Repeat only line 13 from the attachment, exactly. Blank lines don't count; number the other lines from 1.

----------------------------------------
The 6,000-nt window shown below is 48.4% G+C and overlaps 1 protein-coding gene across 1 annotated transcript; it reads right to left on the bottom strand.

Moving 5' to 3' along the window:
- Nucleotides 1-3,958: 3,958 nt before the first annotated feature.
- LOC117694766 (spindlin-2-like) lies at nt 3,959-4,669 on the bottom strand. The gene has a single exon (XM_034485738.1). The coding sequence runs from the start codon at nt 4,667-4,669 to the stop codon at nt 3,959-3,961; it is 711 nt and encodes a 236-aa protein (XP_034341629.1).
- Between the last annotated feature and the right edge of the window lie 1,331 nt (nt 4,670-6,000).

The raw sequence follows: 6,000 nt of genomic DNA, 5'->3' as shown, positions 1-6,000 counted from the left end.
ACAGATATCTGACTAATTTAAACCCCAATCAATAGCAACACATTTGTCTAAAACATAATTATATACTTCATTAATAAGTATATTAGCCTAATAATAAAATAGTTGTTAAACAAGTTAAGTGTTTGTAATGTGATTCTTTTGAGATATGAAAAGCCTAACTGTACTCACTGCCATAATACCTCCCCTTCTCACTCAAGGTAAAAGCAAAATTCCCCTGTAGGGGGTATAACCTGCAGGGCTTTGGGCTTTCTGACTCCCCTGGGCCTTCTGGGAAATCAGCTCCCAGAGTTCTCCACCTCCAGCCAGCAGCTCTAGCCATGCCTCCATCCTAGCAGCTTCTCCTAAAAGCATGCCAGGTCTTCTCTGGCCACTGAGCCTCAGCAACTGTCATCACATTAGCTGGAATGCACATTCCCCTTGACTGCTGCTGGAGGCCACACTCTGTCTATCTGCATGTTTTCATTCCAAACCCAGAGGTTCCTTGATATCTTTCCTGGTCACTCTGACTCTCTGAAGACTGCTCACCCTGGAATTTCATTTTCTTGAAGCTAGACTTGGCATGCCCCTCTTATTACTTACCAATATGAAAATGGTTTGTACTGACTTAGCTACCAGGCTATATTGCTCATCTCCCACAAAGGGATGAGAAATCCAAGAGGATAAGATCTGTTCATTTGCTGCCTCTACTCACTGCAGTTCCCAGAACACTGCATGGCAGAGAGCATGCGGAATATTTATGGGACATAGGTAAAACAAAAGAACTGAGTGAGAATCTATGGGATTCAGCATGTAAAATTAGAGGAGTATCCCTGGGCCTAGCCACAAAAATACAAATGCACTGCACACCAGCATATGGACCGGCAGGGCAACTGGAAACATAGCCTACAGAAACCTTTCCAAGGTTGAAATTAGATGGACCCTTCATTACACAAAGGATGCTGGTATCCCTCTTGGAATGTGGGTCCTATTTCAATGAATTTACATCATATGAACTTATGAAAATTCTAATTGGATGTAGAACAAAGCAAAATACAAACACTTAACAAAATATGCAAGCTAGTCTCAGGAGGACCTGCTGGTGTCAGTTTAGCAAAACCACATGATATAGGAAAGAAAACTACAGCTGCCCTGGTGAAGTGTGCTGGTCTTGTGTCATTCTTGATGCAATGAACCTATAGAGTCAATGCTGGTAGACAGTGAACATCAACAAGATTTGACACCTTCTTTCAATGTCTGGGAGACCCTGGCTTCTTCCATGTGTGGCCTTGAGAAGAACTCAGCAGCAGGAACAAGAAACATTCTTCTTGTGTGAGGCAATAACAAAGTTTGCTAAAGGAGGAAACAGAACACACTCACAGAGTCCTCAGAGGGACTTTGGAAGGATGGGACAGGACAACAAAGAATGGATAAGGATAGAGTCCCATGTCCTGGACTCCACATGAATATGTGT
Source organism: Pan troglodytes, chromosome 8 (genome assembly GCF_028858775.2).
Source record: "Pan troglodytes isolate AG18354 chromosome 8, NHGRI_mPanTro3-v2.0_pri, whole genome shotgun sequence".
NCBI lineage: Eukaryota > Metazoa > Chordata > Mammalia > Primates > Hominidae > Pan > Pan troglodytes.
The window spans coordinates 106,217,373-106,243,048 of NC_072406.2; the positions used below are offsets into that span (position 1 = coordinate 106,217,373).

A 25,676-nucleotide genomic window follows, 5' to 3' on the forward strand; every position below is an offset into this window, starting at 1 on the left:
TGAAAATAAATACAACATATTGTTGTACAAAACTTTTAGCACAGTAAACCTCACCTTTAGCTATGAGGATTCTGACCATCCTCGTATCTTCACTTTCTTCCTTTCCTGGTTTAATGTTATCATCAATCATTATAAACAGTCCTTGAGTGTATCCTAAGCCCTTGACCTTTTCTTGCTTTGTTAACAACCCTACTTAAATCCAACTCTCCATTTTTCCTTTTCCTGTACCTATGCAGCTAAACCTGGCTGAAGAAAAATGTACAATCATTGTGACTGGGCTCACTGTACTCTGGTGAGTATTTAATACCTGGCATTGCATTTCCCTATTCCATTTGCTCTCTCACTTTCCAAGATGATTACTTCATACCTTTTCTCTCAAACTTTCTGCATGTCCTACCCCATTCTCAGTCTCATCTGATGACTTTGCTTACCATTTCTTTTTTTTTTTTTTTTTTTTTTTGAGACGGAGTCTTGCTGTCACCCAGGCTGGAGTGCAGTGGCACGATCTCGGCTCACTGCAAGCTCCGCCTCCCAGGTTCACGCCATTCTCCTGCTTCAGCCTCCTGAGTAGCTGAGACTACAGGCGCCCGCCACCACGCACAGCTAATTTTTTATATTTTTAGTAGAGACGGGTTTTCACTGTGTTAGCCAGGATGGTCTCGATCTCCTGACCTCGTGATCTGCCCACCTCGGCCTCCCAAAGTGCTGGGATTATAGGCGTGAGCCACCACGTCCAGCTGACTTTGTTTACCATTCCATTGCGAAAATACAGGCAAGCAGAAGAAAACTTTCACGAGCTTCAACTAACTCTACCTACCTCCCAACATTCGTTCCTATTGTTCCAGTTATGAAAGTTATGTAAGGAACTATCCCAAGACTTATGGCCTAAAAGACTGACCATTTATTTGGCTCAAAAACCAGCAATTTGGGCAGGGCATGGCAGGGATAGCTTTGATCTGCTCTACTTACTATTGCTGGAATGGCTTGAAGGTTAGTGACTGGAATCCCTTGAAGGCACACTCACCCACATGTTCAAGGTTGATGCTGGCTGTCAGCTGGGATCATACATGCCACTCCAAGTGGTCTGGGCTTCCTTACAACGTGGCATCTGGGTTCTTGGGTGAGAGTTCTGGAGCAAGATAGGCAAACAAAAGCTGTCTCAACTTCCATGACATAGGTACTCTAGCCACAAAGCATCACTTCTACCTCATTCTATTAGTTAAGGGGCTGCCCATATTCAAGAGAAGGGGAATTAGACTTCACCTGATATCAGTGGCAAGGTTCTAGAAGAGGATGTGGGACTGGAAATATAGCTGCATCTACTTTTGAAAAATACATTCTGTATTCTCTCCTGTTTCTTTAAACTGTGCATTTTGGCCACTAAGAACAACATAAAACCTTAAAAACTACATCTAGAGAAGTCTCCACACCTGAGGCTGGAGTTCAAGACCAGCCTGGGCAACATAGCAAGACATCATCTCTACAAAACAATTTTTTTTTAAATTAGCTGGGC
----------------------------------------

TGAAAATAAATACAACATATTGTTGTACAAAACTTTTAGCACAGTAAACCTCACCTTTAGCTATGAGGATTCTGACCATCCTCGTATCTTCACTTTCTTCCTTTCCTGGTTTAATGTTATCATCAATCATTATAAACAGTCCTTGAGTGTATCCTAAGCCCTTGACCTTTTCTTGCTTTGTTAACAACCCTACTTAAATCCAACTCTCCATTTTTCCTTTTCCTGTACCTATGCAGCTAAACCTGGCTGAAGAAAAATGTACAATCATTGTGACTGGGCTCACTGTACTCTGGTGAGTATTTAATACCTGGCATTGCATTTCCCTATTCCATTTGCTCTCTCACTTTCCAAGATGATTACTTCATACCTTTTCTCTCAAACTTTCTGCATGTCCTACCCCATTCTCAGTCTCATCTGATGACTTTGCTTACCATTTCTTTTTTTTTTTTTTTTTTTTTTTGAGACGGAGTCTTGCTGTCACCCAGGCTGGAGTGCAGTGGCACGATCTCGGCTCACTGCAAGCTCCGCCTCCCAGGTTCACGCCATTCTCCTGCTTCAGCCTCCTGAGTAGCTGAGACTACAGGCGCCCGCCACCACGCACAGCTAATTTTTTATATTTTTAGTAGAGACGGGTTTTCACTGTGTTAGCCAGGATGGTCTCGATCTCCTGACCTCGTGATCTGCCCACCTCGGCCTCCCAAAGTGCTGGGATTATAGGCGTGAGCCACCACGTCCAGCTGACTTTGTTTACCATTCCATTGCGAAAATACAGGCAAGCAGAAGAAAACTTTCACGAGCTTCAACTAACTCTACCTACCTCCCAACATTCGTTCCTATTGTTCCAGTTATGAAAGTTATGTAAGGAACTATCCCAAGACTTATGGCCTAAAAGACTGACCATTTATTTGGCTCAAAAACCAGCAATTTGGGCAGGGCATGGCAGGGATAGCTTTGATCTGCTCTACTTACTATTGCTGGAATGGCTTGAAGGTTAGTGACTGGAATCCCTTGAAGGCACACTCACCCACATGTTCAAGGTTGATGCTGGCTGTCAGCTGGGATCATACATGCCACTCCAAGTGGTCTGGGCTTCCTTACAACGTGGCATCTGGGTTCTTGGGTGAGAGTTCTGGAGCAAGATAGGCAAACAAAAGCTGTCTCAACTTCCATGACATAGGTACTCTAGCCACAAAGCATCACTTCTACCTCATTCTATTAGTTAAGGGGCTGCCCATATTCAAGAGAAGGGGAATTAGACTTCACCTGATATCAGTGGCAAGGTTCTAGAAGAGGATGTGGGACTGGAAATATAGCTGCATCTACTTTTGAAAAATACATTCTGTATTCTCTCCTGTTTCTTTAAACTGTGCATTTTGGCCACTAAGAACAACATAAAACCTTAAAAACTACATCTAGAGAAGTCTCCACACCTGAGGCTGGAGTTCAAGACCAGCCTGGGCAACATAGCAAGACATCATCTCTACAAAACAATTTTTTTTTAAATTAGCTGGGC